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    Using digital video monitoring systems in fisheries: applications for monitoring compliance of seabird avoidance devices and seabird mortality in Pacific halibut longline fisheries

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    Número de documento:
    R.T. Ames, G.H. Williams and S.M. Fitzgerald (USA)
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    The National Marine Fisheries Service (NMFS) contracted with the International Pacific Halibut Commission (IPHC) for a project examining the feasibility of electronic monitoring systems (EMS) in the Pacific halibut longline fleet operating off the state of Alaska. The project was conducted on two of the IPHC stock assessment survey vessels fishing in Alaska during 2002. The objectives of the project were to: 1) examine the ability of an electronic monitoring system to provide images that would allow an analyst to monitor seabird avoidance devices for regulatory compliance; 2) determine the feasibility of using video images for detecting and identifying incidentally-caught seabirds; and 3) discuss options for the future use of electronic monitoring as a fishery management tool.
    To determine if EMS could be used to assist in compliance determination, an EMS system was installed on two halibut longline vessels chartered by the IPHC. Cameras were placed on the stern and recorded images of halibut gear being set and the performance of seabird avoidance devices, or streamer lines, during the setting. Vessel and video observations were compared on 106 setting events. The video observations determined that the EMS was successful in detecting streamer line deployment and relative position on 100% of the daytime sets when two setting cameras were operating together. The results of the streamer line performance evaluations suggest that accurate performance recognition was positively related to the increase in image recording speed and the video analysts’ ability to distinguish measured interval markings that were attached to the streamer lines.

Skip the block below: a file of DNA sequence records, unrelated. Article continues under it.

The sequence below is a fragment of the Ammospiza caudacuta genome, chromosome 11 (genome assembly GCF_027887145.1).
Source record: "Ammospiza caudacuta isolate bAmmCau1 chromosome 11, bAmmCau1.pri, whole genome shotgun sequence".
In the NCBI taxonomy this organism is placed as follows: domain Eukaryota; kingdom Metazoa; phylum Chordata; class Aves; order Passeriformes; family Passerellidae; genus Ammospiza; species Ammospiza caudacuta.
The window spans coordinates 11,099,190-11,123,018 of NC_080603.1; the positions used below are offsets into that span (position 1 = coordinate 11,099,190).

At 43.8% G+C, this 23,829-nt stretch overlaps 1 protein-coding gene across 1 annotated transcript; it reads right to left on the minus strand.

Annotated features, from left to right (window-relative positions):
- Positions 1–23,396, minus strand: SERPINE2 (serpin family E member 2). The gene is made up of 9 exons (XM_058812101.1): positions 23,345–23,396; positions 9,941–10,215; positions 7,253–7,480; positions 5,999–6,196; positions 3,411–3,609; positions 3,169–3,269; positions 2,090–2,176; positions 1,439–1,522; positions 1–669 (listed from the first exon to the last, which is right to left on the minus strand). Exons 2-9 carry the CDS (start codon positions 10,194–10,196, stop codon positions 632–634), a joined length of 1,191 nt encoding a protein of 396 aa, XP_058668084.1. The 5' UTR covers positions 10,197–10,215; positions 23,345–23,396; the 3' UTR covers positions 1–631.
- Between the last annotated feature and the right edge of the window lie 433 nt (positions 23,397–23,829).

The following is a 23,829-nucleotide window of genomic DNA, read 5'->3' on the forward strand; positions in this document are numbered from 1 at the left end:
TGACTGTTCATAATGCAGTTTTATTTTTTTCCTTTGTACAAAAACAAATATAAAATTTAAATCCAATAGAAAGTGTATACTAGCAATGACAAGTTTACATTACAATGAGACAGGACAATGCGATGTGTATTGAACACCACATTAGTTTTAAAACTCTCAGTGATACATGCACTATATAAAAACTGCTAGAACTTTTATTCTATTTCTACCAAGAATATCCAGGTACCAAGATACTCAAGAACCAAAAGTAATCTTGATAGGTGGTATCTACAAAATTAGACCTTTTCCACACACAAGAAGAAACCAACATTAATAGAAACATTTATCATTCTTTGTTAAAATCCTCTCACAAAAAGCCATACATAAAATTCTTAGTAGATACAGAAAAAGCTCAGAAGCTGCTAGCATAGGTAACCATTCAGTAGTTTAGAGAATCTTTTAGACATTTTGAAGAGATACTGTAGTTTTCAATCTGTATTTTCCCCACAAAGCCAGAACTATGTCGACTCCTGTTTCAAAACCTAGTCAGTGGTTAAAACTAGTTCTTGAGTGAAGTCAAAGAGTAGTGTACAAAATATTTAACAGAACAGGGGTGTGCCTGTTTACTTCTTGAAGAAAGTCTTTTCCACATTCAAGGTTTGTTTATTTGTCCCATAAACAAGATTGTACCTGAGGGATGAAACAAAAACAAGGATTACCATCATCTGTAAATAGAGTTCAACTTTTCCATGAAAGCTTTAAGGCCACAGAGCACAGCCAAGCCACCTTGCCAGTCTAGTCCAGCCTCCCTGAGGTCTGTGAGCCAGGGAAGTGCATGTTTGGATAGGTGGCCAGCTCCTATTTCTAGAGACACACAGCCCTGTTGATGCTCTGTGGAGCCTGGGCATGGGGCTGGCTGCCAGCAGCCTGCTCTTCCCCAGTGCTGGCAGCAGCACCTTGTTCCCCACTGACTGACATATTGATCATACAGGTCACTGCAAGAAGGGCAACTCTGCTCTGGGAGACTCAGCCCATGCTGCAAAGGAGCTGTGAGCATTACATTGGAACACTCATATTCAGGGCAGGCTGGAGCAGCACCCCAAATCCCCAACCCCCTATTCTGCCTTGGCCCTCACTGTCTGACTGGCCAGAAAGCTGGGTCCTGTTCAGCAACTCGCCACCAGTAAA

The ability of a video analyst to recognize and identify the species of retrieved seabirds was examined by intentionally setting previously-caught frozen seabirds on the fishing gear. No birds were caught incidentally during this study. The results indicated that correct seabird identification is related both to the analyst’s knowledge of distinguishing species characteristics, and to the size of the seabird.
    In conclusion, this study indicates that an EMS monitoring program would produce accurate data and enable compliance evaluations for seabird avoidance devices. In addition, an EMS program would be able to detect a high proportion of incidentally caught seabirds. However, additional work is needed on seabird image identification and verification methods and testing the effects of soak time on the physical characteristics of seabirds.